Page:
Tag Archives: Russia

Panels of Awesomeness: Putin and Superman

By Rob Siebert
Fanboy Wonder

CREATORS: Geoff Johns (Author), Gary Frank (Penciller), Brad Anderson (Colorist)

THE SCENE: After a tragic accident in which Firestorm turns hundreds of people into glass statues, presumably killing them, Russian President Vladimir Putin is prepared to declare war on the United States. Superman arrives to resolve the matter peacefully.

WHY THEY’RE AWESOME: Naturally, Doomsday Clock has been working hard to mimic the tone of Watchmen. The ticking clock, the sense of inevitable impending doom, etc. Taking that into consideration, along with current world events, I’m actually surprised it took eight issues for him to show up. It’s incredibly surreal seeing him on the page like this. Talking to an American icon like Superman, no less.

It’s all very surreal. Uncomfortable, even. Which of course, it’s supposed to be. Especially when we see Putin getting mad, and saying things like “We are at war…” The fact that Gary Frank’s Superman looks so much like Christopher Reeve just adds to the weirdness.

 I really like the way Johns wrote Superman here. Peaceful. Non-violent. Only taking physical action when he has to, saving lives in the process. To some, that’s what makes Superman boring. But to yours truly, it’s just the opposite.

Follow Primary Ignition on Twitter, or email Rob at primaryignition@yahoo.com.

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An X-Men Gold, Vol. 2 Review – Old Flames Reignited

TITLE: X-Men Gold, Vol. 2: Evil Empires
AUTHOR: Marc Guggenheim
PENCILLER: Ken Lashley, Lan Medina, Luke Ross
COLLECTS: X-Men Gold #712
FORMAT: Softcover
PUBLISHER: Marvel
PRICE: $17.99
RELEASED: November 15, 2017

***WARNING: Spoilers lay ahead.***

By Rob Siebert
Editor, Fanboy Wonder

X-Men Gold is a feel-good book in a lot of ways. It’s got a warm, fuzzy, nostalgic feel to it while still having its feet planted in the modern era. That was the case in the first volume, and it continues here in the second.

Evil Empires sees our heroes face a mutant serial killer, Congress, and Russian gangsters backed up by Omega Red. That’s variety for you. All the while, romances old and new start to blossom. Rachel Grey discovers Kurt Wagner/Nightcrawler’s feelings for her, as Kitty and Peter slowly move closer to resurrecting their relationship. Plus, what secrets lay in the journey that the alien Kologoth took to Earth? We saw him work with the Brotherhood of Evil Mutants. But where does he go from here?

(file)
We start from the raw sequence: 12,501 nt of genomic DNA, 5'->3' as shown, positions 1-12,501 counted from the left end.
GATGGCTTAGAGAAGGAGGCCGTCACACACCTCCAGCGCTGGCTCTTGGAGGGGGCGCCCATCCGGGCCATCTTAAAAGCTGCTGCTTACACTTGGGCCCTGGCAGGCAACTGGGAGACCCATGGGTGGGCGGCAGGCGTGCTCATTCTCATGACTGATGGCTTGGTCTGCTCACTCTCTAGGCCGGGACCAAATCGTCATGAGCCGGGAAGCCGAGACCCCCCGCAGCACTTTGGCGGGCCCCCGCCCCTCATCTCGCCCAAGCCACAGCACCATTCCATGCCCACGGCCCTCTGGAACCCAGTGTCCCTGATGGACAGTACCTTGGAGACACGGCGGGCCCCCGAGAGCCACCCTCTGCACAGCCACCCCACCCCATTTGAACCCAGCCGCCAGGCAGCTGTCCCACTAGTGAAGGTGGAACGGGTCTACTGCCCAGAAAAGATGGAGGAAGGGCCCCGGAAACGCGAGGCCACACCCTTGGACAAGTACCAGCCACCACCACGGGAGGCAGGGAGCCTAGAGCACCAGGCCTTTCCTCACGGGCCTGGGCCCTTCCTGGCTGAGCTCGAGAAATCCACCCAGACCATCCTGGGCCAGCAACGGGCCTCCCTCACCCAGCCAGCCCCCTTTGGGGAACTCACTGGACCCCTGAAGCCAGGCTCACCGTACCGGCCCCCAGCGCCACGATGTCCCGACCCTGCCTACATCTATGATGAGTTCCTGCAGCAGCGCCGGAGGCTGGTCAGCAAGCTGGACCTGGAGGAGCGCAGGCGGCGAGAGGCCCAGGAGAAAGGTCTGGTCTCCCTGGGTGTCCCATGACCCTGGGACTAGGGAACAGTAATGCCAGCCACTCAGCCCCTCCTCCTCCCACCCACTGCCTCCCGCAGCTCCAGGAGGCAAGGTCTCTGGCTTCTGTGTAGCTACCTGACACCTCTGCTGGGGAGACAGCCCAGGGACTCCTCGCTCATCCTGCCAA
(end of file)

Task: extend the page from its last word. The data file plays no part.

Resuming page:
Kitty and Peter are the emotional core of Evil Empires as a reunion between the two becomes more and more tempting. It’s so obvious where they’re going that the romantic scenes between the two lose some of their edge. But there’s an obvious feel-good quality to it, considering these two have grown up together. That they joined the team so young and are now in leadership roles makes the book feel like the natural continuation of the X-Men legacy.

Kitty herself is the personification of that idea. In the span of a few issues, we see her delegate tasks for her team during a crisis, go one-on-one with a mutant serial killer in the school, and testify before Congress against an act that would deport all mutants. Not half bad. It also doesn’t hurt that Ken Lashley drew a hell of a fight scene in issue #8, with a sword-wielding Pryde facing our serial killer. Great dim lighting in that scene too, which is a credit to tremendous coloring by Frank Martin and Andrew Crossley.

Our killer is a new version of the X-Cutioner. He’s more or less a S.W.A.T. guy with a LOT of extra toys. But he’s got a fairly sympathetic backstory, and we find out he’s got a pretty good reason to dislike mutants. He’s simply taken it too far. The way Guggenheim writes his confrontation with Kitty is a great snapshot of the world the X-Men live in. The stigma that mutants live with isn’t always the result of blind prejudice. That doesn’t make it right and it doesn’t justify violence. But it’s not always as simple as people being afraid of people that are different.

Full disclosure: I know next to nothing about Rachel’s relationship with Kurt prior to X-Men Gold. But there’s a shy sweetness to it that’s, dare I say, cute. They approach the idea of being together with reasonable caution, but there’s obviously a good amount of chemistry there. Rachel and Kurt hardly have the spotlight in this book, but what we get is enough to make you want more.